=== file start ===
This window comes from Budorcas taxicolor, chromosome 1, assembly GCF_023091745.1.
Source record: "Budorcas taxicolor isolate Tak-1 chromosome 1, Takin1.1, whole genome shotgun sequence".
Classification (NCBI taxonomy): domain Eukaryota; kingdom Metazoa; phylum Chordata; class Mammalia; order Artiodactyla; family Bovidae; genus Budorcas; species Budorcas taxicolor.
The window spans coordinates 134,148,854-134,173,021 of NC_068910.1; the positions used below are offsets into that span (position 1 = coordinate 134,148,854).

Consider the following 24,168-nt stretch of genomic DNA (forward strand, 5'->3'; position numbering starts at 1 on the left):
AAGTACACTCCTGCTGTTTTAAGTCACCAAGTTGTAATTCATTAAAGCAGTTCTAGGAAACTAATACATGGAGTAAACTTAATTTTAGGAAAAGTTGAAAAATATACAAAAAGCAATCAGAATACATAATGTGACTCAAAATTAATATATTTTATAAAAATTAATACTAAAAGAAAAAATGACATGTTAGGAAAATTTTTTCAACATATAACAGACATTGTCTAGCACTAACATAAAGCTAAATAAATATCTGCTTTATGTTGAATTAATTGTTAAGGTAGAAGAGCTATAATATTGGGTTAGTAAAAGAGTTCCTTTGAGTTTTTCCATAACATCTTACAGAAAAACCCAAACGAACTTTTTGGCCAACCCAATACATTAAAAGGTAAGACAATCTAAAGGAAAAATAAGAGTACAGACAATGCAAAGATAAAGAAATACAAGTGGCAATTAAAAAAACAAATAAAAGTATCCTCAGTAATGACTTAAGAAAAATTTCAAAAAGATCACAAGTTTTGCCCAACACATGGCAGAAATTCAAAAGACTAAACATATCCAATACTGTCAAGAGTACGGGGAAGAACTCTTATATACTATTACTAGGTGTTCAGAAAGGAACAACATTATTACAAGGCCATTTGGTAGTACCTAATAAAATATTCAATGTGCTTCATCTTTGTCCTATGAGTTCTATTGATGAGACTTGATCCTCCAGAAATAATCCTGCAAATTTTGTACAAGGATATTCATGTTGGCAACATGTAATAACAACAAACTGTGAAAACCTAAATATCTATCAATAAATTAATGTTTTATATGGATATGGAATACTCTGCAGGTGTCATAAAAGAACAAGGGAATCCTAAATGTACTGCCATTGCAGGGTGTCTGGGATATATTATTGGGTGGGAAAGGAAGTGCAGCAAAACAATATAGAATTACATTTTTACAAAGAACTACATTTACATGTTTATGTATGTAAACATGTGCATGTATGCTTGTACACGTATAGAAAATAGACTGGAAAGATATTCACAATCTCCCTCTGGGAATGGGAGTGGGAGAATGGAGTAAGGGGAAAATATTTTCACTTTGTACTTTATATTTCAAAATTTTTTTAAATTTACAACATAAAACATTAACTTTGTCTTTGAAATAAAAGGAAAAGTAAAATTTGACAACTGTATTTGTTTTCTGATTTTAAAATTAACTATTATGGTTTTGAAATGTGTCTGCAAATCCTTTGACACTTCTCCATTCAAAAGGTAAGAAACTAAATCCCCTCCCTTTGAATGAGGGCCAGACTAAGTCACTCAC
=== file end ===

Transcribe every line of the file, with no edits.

This window comes from Budorcas taxicolor, chromosome 1, assembly GCF_023091745.1.
Source record: "Budorcas taxicolor isolate Tak-1 chromosome 1, Takin1.1, whole genome shotgun sequence".
Classification (NCBI taxonomy): domain Eukaryota; kingdom Metazoa; phylum Chordata; class Mammalia; order Artiodactyla; family Bovidae; genus Budorcas; species Budorcas taxicolor.
The window spans coordinates 134,148,854-134,173,021 of NC_068910.1; the positions used below are offsets into that span (position 1 = coordinate 134,148,854).

Consider the following 24,168-nt stretch of genomic DNA (forward strand, 5'->3'; position numbering starts at 1 on the left):
AAGTACACTCCTGCTGTTTTAAGTCACCAAGTTGTAATTCATTAAAGCAGTTCTAGGAAACTAATACATGGAGTAAACTTAATTTTAGGAAAAGTTGAAAAATATACAAAAAGCAATCAGAATACATAATGTGACTCAAAATTAATATATTTTATAAAAATTAATACTAAAAGAAAAAATGACATGTTAGGAAAATTTTTTCAACATATAACAGACATTGTCTAGCACTAACATAAAGCTAAATAAATATCTGCTTTATGTTGAATTAATTGTTAAGGTAGAAGAGCTATAATATTGGGTTAGTAAAAGAGTTCCTTTGAGTTTTTCCATAACATCTTACAGAAAAACCCAAACGAACTTTTTGGCCAACCCAATACATTAAAAGGTAAGACAATCTAAAGGAAAAATAAGAGTACAGACAATGCAAAGATAAAGAAATACAAGTGGCAATTAAAAAAACAAATAAAAGTATCCTCAGTAATGACTTAAGAAAAATTTCAAAAAGATCACAAGTTTTGCCCAACACATGGCAGAAATTCAAAAGACTAAACATATCCAATACTGTCAAGAGTACGGGGAAGAACTCTTATATACTATTACTAGGTGTTCAGAAAGGAACAACATTATTACAAGGCCATTTGGTAGTACCTAATAAAATATTCAATGTGCTTCATCTTTGTCCTATGAGTTCTATTGATGAGACTTGATCCTCCAGAAATAATCCTGCAAATTTTGTACAAGGATATTCATGTTGGCAACATGTAATAACAACAAACTGTGAAAACCTAAATATCTATCAATAAATTAATGTTTTATATGGATATGGAATACTCTGCAGGTGTCATAAAAGAACAAGGGAATCCTAAATGTACTGCCATTGCAGGGTGTCTGGGATATATTATTGGGTGGGAAAGGAAGTGCAGCAAAACAATATAGAATTACATTTTTACAAAGAACTACATTTACATGTTTATGTATGTAAACATGTGCATGTATGCTTGTACACGTATAGAAAATAGACTGGAAAGATATTCACAATCTCCCTCTGGGAATGGGAGTGGGAGAATGGAGTAAGGGGAAAATATTTTCACTTTGTACTTTATATTTCAAAATTTTTTTAAATTTACAACATAAAACATTAACTTTGTCTTTGAAATAAAAGGAAAAGTAAAATTTGACAACTGTATTTGTTTTCTGATTTTAAAATTAACTATTATGGTTTTGAAATGTGTCTGCAAATCCTTTGACACTTCTCCATTCAAAAGGTAAGAAACTAAATCCCCTCCCTTTGAATGAGGGCCAGACTAAGTCACTCAC